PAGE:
What Indonesia Can Teach the World About Counterterrorism

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Photograph for TIME by Kemal Jufri

On the move Detachment 88 cadets undergo a drill to rescue hostages at the academy in Semarang on Indonesia's main island of Java

The arrests came as fast as drops of monsoon rain. On Feb. 22, more than 100 Indonesian special police raided a terrorist training camp deep in the jungles of Sumatra island. Within days they captured 14 suspected Islamic militants from a shadowy group called al-Qaeda in Aceh that was believed to have been planning an imminent attack. Then, on March 9, the police converged on an Internet café near the Indonesian capital Jakarta and engaged in a firefight that killed Dulmatin, an Afghan-trained explosives expert with a U.S.-designated $10 million bounty on his head. Among other attacks, Dulmatin was thought to have masterminded the blasts that struck two nightclubs on the vacation island of Bali in 2002, leaving 202 people dead, mostly foreigners. By April 12, the police dragnet had nabbed 10 more extremists, including a suspect in the 2004 bombing of the Australian embassy in Jakarta. Another fanatic, who allegedly decapitated three Christian schoolgirls back in 2005, died in another shoot-out. All told, 48 suspected terrorists were caught within a seven-week period and another eight killed. In May, a further 16 suspects were arrested and five killed as police foiled a plot to assassinate Indonesia's President and visiting foreign dignitaries. Detachment 88 had done it again.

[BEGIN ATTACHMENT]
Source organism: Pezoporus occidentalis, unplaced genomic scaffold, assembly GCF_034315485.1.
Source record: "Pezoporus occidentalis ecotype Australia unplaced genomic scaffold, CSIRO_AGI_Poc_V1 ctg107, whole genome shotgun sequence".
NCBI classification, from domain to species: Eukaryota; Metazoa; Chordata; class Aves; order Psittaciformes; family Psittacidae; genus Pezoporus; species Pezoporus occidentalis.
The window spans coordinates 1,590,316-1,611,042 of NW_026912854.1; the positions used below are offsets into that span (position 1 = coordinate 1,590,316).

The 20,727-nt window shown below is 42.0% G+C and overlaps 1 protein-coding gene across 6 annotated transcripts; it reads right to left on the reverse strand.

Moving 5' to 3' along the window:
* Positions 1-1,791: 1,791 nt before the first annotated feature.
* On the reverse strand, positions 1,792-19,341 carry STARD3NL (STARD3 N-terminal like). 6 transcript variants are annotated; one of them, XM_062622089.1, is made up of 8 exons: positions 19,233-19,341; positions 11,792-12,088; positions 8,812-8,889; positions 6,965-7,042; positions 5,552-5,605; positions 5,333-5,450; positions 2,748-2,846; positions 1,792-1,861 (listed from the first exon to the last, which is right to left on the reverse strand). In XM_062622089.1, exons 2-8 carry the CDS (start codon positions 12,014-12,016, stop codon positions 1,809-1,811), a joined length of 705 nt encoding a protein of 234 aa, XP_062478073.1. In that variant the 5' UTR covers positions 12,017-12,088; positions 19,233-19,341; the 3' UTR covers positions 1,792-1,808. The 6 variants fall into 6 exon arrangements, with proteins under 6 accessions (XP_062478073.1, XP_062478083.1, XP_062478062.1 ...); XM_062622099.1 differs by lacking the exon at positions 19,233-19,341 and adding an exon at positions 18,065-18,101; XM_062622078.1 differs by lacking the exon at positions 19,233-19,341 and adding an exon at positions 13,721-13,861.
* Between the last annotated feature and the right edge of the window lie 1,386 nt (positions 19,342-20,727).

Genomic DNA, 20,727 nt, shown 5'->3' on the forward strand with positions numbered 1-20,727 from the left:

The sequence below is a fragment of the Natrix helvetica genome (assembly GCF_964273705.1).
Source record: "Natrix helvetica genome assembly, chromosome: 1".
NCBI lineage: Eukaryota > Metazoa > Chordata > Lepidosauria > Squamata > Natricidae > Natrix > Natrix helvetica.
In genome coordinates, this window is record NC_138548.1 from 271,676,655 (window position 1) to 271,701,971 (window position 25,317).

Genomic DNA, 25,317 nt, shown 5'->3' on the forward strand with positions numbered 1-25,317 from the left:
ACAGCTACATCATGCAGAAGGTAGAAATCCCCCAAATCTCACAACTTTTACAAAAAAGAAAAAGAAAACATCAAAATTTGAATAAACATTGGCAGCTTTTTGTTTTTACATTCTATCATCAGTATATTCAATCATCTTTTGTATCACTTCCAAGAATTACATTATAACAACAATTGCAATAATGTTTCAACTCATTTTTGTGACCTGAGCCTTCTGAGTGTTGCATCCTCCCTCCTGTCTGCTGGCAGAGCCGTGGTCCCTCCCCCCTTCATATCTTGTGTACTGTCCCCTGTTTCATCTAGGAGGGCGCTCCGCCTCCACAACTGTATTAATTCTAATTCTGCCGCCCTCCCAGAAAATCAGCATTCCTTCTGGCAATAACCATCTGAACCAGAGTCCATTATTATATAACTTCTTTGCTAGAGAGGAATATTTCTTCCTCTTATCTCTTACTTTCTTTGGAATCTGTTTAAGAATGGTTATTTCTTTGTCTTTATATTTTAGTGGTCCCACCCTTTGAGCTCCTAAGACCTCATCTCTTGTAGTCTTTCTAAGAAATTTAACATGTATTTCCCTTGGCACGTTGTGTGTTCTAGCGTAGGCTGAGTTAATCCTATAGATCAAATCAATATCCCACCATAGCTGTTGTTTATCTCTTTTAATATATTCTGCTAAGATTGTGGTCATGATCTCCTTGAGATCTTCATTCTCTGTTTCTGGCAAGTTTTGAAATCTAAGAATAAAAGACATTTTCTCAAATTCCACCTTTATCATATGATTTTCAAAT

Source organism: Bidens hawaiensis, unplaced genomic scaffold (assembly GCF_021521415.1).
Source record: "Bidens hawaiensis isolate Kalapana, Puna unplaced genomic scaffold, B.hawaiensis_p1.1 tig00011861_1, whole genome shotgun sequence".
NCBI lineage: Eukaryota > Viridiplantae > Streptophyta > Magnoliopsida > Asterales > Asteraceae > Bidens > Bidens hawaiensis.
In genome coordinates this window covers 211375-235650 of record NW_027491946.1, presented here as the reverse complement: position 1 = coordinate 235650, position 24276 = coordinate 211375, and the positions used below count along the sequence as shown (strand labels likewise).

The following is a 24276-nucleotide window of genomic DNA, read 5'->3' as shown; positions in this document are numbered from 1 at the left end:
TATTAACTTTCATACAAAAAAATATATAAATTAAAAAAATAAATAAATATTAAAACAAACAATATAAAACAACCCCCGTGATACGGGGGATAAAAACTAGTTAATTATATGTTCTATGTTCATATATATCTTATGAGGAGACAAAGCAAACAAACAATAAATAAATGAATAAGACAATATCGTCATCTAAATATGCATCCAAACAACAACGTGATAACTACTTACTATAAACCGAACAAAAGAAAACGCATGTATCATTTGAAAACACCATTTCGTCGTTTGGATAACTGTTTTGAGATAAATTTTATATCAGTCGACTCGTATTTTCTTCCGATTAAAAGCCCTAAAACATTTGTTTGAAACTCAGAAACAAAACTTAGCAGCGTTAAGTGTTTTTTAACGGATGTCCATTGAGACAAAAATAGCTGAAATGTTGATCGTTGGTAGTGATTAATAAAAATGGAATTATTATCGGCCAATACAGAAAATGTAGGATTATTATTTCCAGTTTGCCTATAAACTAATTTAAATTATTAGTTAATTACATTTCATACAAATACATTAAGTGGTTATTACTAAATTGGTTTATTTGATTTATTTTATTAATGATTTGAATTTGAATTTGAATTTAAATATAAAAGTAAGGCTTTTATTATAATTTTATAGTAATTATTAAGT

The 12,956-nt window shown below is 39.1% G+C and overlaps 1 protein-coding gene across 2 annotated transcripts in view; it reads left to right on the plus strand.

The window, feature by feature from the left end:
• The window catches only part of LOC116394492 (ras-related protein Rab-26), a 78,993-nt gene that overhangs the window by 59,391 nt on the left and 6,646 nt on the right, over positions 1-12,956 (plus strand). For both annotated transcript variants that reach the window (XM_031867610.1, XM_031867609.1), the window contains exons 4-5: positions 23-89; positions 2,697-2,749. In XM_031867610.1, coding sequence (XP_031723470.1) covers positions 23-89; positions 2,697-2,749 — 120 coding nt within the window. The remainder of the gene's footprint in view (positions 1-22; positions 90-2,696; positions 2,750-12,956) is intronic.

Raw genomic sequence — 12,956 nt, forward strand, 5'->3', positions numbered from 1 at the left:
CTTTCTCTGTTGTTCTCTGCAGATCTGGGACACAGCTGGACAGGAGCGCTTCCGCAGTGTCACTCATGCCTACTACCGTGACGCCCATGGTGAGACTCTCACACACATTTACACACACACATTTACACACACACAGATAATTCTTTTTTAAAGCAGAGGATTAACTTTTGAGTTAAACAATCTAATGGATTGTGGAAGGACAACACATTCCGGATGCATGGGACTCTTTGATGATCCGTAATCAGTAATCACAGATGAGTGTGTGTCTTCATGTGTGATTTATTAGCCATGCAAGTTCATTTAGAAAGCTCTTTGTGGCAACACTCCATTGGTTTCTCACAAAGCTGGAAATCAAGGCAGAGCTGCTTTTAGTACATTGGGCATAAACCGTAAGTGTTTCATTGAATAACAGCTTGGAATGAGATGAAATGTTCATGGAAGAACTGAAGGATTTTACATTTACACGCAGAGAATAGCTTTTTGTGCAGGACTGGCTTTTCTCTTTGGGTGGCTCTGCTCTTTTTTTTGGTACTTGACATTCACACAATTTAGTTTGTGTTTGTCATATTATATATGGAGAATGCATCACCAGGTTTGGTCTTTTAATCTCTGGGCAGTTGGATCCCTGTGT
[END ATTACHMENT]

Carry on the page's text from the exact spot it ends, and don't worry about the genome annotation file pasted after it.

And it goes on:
Indonesia is waging one of the world's most determined campaigns against terrorism — and much of the credit goes to the country's American-trained police unit Detachment 88. The horror and audacity of the Bali bombings proved to be an epiphany for Indonesians, alerting them to the homegrown extremists in their midst and helping forge a national consensus against terrorism. The following year, Detachment 88 was set up with the backing of the U.S. and Australian governments; today, it numbers 400 personnel drawn from the elite of the Indonesian police's special-operations forces — and it has built up an extensive intelligence network to nab terrorists. Undercover operations in which agents pose as itinerant noodle vendors or new members of a Muslim prayer group enable Detachment 88 to track extremists and convince some to inform on others. Once top militants are located, explosives specialists, snipers, forensics teams and surveillance experts take position. "I've trained guys all over the world, and this unit is one of the best I've ever seen," says one former trainer of the Indonesian counterterrorism squad.

But Detachment 88 is more than a shooting machine. In the world's most populous Muslim-majority nation, cracking down on terrorism isn't just about cracking heads. Through deradicalization programs, Detachment 88 agents take on the role of spiritual counselors, working to convince militants of the error of their ways. Some convicted terrorists now cooperate with the police in community outreach programs. "You want to know why Indonesia has done well fighting terrorism?" says psychologist Sarlito Wirawan Sarwono, who instructs Detachment 88 officers in interrogation tactics. "We have no Guantánamo prisons. Our police understand the terrorists' psyches. Other countries can learn from what we do."